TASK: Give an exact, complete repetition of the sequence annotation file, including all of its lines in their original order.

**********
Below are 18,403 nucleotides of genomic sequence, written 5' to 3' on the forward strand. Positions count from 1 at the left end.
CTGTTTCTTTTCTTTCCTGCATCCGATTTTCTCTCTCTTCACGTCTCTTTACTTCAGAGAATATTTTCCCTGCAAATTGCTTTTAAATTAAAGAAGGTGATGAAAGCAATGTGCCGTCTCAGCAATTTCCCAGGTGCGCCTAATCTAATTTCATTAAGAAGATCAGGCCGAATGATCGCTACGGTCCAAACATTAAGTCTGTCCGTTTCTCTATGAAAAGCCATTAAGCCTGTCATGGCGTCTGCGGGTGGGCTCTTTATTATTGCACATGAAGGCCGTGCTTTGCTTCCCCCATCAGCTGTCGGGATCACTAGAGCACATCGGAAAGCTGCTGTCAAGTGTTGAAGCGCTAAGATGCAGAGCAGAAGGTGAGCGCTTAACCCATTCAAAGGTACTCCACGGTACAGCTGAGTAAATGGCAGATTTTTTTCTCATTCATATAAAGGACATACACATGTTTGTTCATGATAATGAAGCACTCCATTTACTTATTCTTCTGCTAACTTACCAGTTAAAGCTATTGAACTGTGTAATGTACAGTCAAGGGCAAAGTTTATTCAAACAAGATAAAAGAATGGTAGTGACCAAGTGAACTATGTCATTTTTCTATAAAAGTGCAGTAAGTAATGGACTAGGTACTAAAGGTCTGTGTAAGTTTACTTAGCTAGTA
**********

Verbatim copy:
Below are 18,403 nucleotides of genomic sequence, written 5' to 3' on the forward strand. Positions count from 1 at the left end.
CTGTTTCTTTTCTTTCCTGCATCCGATTTTCTCTCTCTTCACGTCTCTTTACTTCAGAGAATATTTTCCCTGCAAATTGCTTTTAAATTAAAGAAGGTGATGAAAGCAATGTGCCGTCTCAGCAATTTCCCAGGTGCGCCTAATCTAATTTCATTAAGAAGATCAGGCCGAATGATCGCTACGGTCCAAACATTAAGTCTGTCCGTTTCTCTATGAAAAGCCATTAAGCCTGTCATGGCGTCTGCGGGTGGGCTCTTTATTATTGCACATGAAGGCCGTGCTTTGCTTCCCCCATCAGCTGTCGGGATCACTAGAGCACATCGGAAAGCTGCTGTCAAGTGTTGAAGCGCTAAGATGCAGAGCAGAAGGTGAGCGCTTAACCCATTCAAAGGTACTCCACGGTACAGCTGAGTAAATGGCAGATTTTTTTCTCATTCATATAAAGGACATACACATGTTTGTTCATGATAATGAAGCACTCCATTTACTTATTCTTCTGCTAACTTACCAGTTAAAGCTATTGAACTGTGTAATGTACAGTCAAGGGCAAAGTTTATTCAAACAAGATAAAAGAATGGTAGTGACCAAGTGAACTATGTCATTTTTCTATAAAAGTGCAGTAAGTAATGGACTAGGTACTAAAGGTCTGTGTAAGTTTACTTAGCTAGTA